As SK was responsible for carrying out the entire study, it is important to consider the role of observer bias, which is a typical limitation of intervention and implementation research [46, 47]. Such observer or research bias is likely to result in the exaggeration of positive aspects at the cost of more critical observations. Moreover, as the data collection took place at the PHC facility, participants may have felt uncomfortable expressing critical views despite efforts to ensure privacy. This is particularly important to consider given that SK (a White European woman) was an obvious cultural outsider in the context of the research, making it potentially very challenging to build trust and rapport in a meaningful way [48, 49]. Numerous site visits offered ample opportunities for informal discussions and observation of the functioning of the WBOT programme more broadly, and the sharing of critical opinions in interviews and FGDs also suggests that participants were not limiting their responses solely to positive views. Nevertheless, the results described here can be characterised as a research team with a predominantly foreign pose, writing for a predominantly foreign academic gaze [50], thus lacking the full nuances that a truly local perspective could offer.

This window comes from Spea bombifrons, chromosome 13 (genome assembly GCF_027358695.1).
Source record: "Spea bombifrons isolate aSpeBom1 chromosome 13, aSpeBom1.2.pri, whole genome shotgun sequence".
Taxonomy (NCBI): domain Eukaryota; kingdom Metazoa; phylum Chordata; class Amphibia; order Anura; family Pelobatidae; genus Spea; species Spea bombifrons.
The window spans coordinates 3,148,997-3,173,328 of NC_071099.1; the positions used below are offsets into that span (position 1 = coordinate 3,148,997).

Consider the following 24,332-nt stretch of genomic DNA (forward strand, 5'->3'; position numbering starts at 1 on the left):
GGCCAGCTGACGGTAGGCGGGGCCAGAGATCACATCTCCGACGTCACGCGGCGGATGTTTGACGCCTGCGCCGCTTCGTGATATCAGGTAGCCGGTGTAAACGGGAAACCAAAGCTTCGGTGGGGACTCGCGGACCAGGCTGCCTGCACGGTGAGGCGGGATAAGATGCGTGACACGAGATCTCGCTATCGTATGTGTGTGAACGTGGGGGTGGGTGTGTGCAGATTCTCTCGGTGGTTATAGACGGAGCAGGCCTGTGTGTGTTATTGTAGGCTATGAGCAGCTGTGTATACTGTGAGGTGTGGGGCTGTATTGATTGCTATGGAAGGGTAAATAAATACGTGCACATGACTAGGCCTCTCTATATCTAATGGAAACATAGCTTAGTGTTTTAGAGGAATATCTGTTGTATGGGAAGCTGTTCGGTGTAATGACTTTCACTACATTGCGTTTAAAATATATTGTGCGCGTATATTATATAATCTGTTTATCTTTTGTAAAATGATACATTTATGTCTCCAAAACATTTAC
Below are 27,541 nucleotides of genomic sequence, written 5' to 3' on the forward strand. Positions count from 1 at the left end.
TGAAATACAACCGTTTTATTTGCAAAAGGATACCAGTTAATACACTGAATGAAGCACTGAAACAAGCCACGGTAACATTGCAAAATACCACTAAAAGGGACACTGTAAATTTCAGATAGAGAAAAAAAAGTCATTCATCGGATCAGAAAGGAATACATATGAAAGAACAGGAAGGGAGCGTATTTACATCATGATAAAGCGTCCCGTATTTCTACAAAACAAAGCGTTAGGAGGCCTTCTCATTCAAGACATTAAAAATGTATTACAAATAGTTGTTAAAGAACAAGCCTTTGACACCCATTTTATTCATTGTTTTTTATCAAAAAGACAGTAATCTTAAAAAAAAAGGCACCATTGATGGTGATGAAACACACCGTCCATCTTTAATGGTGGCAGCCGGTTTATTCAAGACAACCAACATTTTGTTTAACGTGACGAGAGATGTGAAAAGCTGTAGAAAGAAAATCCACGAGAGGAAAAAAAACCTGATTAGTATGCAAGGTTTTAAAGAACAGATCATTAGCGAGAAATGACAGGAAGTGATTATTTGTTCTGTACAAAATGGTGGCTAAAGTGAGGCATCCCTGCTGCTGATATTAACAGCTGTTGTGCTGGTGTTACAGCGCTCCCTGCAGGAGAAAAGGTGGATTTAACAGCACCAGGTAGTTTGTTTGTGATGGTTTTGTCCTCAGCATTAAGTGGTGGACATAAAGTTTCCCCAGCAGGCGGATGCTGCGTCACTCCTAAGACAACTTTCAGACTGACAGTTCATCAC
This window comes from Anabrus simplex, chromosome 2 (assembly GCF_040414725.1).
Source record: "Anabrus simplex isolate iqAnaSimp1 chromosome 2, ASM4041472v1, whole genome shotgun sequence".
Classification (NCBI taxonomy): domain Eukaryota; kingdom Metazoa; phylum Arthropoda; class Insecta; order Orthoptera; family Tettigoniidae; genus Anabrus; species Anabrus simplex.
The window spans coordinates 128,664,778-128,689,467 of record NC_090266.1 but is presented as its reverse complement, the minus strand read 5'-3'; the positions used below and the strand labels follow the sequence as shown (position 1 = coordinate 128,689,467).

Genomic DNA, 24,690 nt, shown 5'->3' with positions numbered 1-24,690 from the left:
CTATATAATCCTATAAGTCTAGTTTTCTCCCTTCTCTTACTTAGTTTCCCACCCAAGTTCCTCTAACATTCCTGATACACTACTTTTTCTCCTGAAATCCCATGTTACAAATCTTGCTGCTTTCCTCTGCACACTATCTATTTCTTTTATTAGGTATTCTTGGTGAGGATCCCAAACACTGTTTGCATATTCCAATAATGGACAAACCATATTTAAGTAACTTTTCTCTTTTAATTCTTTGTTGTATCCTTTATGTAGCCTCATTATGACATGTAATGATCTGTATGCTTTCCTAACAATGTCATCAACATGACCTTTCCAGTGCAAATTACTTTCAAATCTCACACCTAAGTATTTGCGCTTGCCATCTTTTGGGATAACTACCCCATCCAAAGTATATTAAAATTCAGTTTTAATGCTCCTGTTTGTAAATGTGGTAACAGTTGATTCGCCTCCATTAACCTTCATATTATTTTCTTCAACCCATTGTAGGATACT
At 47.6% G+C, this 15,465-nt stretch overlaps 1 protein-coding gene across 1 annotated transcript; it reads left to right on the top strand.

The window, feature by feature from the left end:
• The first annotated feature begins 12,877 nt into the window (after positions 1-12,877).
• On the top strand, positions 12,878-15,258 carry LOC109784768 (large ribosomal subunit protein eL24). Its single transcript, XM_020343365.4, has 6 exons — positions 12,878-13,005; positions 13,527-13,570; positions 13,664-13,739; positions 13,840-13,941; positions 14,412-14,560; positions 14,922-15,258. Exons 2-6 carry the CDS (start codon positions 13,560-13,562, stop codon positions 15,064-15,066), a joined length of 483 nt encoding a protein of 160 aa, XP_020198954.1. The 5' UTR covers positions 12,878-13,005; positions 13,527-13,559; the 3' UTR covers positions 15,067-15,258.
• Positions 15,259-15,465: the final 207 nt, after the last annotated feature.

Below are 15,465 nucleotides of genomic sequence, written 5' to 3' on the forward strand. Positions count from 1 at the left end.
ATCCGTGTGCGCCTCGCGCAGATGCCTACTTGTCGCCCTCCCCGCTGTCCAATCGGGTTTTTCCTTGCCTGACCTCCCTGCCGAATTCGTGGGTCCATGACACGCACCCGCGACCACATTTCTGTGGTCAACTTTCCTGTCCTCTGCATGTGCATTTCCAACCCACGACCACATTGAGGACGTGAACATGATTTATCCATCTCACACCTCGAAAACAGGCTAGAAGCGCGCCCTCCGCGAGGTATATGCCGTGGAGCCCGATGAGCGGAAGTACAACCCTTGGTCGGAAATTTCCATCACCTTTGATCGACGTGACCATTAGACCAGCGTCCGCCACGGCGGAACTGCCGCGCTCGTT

A specific limitation of this study was the weak reliability and quality of data collected by the CHWs. As this shortcoming was identified through other data sources, it can be interpreted as triangulation providing a level of protection from falsified data. In addition to being somewhat challenged by the intrinsic limitations detailed above, external factors such as the strikes also hindered the optimal delivery of the Amagugu Asakhula intervention. Nonetheless, this study provides many important insights to support future research and implementation.